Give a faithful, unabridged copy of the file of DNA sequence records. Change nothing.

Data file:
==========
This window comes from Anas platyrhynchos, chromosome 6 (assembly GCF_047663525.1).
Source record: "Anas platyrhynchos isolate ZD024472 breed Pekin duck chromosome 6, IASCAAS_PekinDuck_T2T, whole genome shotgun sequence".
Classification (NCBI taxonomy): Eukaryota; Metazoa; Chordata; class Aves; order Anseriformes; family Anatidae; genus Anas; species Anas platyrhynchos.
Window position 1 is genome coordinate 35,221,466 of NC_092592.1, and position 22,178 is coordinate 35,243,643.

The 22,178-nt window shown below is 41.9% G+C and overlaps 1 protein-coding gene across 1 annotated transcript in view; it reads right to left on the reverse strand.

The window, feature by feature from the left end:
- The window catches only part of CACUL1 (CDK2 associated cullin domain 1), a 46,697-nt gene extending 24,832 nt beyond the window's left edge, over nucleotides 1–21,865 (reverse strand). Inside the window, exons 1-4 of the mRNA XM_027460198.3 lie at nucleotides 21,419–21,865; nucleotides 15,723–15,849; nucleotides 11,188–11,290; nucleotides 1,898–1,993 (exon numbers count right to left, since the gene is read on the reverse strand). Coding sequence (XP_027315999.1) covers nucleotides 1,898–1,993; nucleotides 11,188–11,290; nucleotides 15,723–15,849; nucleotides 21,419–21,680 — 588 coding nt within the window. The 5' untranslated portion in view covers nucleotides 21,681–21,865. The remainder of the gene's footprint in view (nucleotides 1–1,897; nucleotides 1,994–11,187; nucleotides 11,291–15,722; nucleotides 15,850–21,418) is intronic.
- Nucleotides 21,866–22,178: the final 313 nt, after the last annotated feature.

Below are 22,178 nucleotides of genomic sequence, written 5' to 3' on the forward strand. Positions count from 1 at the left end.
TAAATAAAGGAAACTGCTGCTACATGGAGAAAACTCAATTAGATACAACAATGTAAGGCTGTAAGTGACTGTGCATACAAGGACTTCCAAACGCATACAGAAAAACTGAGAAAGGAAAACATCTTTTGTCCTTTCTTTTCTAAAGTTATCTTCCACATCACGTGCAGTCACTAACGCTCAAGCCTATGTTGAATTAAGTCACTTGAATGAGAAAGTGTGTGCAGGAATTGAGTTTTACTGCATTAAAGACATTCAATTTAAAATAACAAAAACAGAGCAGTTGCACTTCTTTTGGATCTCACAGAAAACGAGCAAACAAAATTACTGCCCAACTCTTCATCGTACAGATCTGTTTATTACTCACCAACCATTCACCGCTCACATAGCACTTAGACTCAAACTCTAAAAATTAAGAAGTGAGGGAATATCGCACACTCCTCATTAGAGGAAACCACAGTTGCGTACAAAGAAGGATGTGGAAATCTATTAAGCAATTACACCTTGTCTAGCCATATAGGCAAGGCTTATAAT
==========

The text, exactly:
This window comes from Anas platyrhynchos, chromosome 6 (assembly GCF_047663525.1).
Source record: "Anas platyrhynchos isolate ZD024472 breed Pekin duck chromosome 6, IASCAAS_PekinDuck_T2T, whole genome shotgun sequence".
Classification (NCBI taxonomy): Eukaryota; Metazoa; Chordata; class Aves; order Anseriformes; family Anatidae; genus Anas; species Anas platyrhynchos.
Window position 1 is genome coordinate 35,221,466 of NC_092592.1, and position 22,178 is coordinate 35,243,643.

The 22,178-nt window shown below is 41.9% G+C and overlaps 1 protein-coding gene across 1 annotated transcript in view; it reads right to left on the reverse strand.

The window, feature by feature from the left end:
- The window catches only part of CACUL1 (CDK2 associated cullin domain 1), a 46,697-nt gene extending 24,832 nt beyond the window's left edge, over nucleotides 1–21,865 (reverse strand). Inside the window, exons 1-4 of the mRNA XM_027460198.3 lie at nucleotides 21,419–21,865; nucleotides 15,723–15,849; nucleotides 11,188–11,290; nucleotides 1,898–1,993 (exon numbers count right to left, since the gene is read on the reverse strand). Coding sequence (XP_027315999.1) covers nucleotides 1,898–1,993; nucleotides 11,188–11,290; nucleotides 15,723–15,849; nucleotides 21,419–21,680 — 588 coding nt within the window. The 5' untranslated portion in view covers nucleotides 21,681–21,865. The remainder of the gene's footprint in view (nucleotides 1–1,897; nucleotides 1,994–11,187; nucleotides 11,291–15,722; nucleotides 15,850–21,418) is intronic.
- Nucleotides 21,866–22,178: the final 313 nt, after the last annotated feature.

Below are 22,178 nucleotides of genomic sequence, written 5' to 3' on the forward strand. Positions count from 1 at the left end.
TAAATAAAGGAAACTGCTGCTACATGGAGAAAACTCAATTAGATACAACAATGTAAGGCTGTAAGTGACTGTGCATACAAGGACTTCCAAACGCATACAGAAAAACTGAGAAAGGAAAACATCTTTTGTCCTTTCTTTTCTAAAGTTATCTTCCACATCACGTGCAGTCACTAACGCTCAAGCCTATGTTGAATTAAGTCACTTGAATGAGAAAGTGTGTGCAGGAATTGAGTTTTACTGCATTAAAGACATTCAATTTAAAATAACAAAAACAGAGCAGTTGCACTTCTTTTGGATCTCACAGAAAACGAGCAAACAAAATTACTGCCCAACTCTTCATCGTACAGATCTGTTTATTACTCACCAACCATTCACCGCTCACATAGCACTTAGACTCAAACTCTAAAAATTAAGAAGTGAGGGAATATCGCACACTCCTCATTAGAGGAAACCACAGTTGCGTACAAAGAAGGATGTGGAAATCTATTAAGCAATTACACCTTGTCTAGCCATATAGGCAAGGCTTATAAT